All aboard on the 'Shangri-La Way'
Shangri-La hotels’ corporate trainees can look forward to an exciting and speedy career development, as the deluxe hospitality chain is expanding its properties to more than 100 hotels in three to four years.
“With 45 hotels in the pipeline, we need 45 general managers, 45 resident managers, 500 division heads and 2,000 department heads in the near future,” says Daisy Wong, Kowloon Shangri-La’s director of human resources who is recruiting five trainees – out of the 200 the group is hiring worldwide this August.
“We hire them for supervisory level [position] and train them to possess all the skills of supervisors,” she adds.
The selection process includes a competency-based online assessment and interview, through which the company identifies candidates with the right attitude and talents. The list of desired qualities is long, aimed at whittling down the expected 200 to 300 applicants to just a few.
“Candidates should have strong communication skills, cultural competency and customer focus, and should strive to deliver quality service. They should have integrity and values, attention to detail in execution, and consistency in quality. They should also be able to challenge the status quo with innovation and suggestions, and be willing to learn and accept change,” says Wong, adding that applicants must also be mobile, so that they can transfer to sister hotels, if needed.
The 16-month training has three phases. The first starts with a two-month orientation to all areas of hotel operations. In the following two months, the trainees will undergo institutional learning at the Shangri-La Academy in Zhuhai to ensure standardisation of the “Shangri-La Way” across the group. Trainees must learn to live according to Shangri-La’s core values – including humility, courtesy, respect, helpfulness and sincerity – and to execute the group mission faithfully: “To delight our guests every time by creating engaging experiences straight from our hearts.”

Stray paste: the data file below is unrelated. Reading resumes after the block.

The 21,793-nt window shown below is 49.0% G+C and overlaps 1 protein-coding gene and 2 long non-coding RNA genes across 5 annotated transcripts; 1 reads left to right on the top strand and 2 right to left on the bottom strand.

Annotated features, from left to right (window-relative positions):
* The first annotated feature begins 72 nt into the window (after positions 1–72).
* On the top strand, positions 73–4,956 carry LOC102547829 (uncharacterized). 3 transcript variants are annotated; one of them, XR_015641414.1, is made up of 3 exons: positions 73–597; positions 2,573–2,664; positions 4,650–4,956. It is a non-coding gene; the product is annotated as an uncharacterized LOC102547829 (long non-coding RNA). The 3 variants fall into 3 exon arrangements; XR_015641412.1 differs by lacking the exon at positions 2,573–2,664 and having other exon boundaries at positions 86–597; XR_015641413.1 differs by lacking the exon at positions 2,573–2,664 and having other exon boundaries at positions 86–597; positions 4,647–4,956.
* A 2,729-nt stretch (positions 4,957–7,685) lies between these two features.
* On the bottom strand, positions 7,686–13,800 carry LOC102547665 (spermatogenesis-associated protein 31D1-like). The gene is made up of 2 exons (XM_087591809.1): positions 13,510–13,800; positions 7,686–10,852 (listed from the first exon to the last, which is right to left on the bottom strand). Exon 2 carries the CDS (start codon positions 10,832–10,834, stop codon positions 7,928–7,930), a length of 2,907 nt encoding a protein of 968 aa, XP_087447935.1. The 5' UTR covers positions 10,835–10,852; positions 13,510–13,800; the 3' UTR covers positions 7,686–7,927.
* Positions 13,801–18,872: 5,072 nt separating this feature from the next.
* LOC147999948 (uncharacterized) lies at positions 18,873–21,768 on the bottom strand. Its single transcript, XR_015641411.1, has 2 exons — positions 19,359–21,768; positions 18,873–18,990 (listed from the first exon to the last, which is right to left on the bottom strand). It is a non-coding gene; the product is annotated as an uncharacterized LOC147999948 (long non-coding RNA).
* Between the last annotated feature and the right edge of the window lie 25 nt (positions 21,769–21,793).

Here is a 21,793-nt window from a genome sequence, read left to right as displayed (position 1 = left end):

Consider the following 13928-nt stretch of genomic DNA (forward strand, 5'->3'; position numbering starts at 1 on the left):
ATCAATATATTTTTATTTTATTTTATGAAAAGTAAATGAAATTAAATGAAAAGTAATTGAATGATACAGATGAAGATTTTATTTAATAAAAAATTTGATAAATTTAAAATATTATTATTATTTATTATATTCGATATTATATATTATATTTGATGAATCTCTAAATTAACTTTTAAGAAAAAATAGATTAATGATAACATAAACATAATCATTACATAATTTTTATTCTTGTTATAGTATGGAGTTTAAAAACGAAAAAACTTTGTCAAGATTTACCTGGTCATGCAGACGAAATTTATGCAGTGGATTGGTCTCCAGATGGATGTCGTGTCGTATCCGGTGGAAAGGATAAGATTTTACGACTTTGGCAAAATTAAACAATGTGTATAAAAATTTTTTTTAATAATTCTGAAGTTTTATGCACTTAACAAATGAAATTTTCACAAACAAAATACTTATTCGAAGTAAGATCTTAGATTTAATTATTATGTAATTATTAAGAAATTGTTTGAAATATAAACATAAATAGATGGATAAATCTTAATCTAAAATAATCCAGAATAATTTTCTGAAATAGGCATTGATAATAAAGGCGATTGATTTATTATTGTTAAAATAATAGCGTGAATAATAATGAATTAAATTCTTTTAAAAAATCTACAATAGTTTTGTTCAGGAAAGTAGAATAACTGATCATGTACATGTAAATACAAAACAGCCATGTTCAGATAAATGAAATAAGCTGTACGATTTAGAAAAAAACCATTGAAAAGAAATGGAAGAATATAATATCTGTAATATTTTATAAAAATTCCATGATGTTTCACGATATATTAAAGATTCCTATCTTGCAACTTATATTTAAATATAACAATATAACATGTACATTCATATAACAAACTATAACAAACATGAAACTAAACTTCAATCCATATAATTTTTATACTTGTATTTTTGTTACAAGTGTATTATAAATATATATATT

The second phase will focus on specialisations through learning and mentoring. And the final phase will see the trainee perform the actual role.
“The division heads act as mentors. Trainees get to know the operations better and we get them involved in new initiatives,” Wong says.
Kathy Yang, a guest relations service leader who studied hotel management at Hong Kong Polytechnic University, says the training has been quite challenging. “You have projects but you also have to work as a staff member. Time management is important,” she says.
Yang’s latest project was setting up an e-system for the concierge team. She had to research different systems, find compatible programmes, contact vendors, and then recommend options. It was a drawn-out process, but as a result of Yang’s efforts, the concierge team can now plan, forecast and contact the hotel’s airport representatives – all by fingertips.
“It is my baby and it is growing up now. It’s exciting to see that you are making contributions to the hotel,” Yang says.
On their last month, trainees join another hotel – Kowloon Shangri-La and Island Shangri-La usually swap trainees – for some job rotation.
Corporate trainees go through other programmes, such as trainer skills and e-learning via the eCornell system, where they can choose subjects relevant to their target roles.
Wong says training is provided at every step of the career ladder to ensure staff are well prepared to make the next step on the “Shangri-La Way”.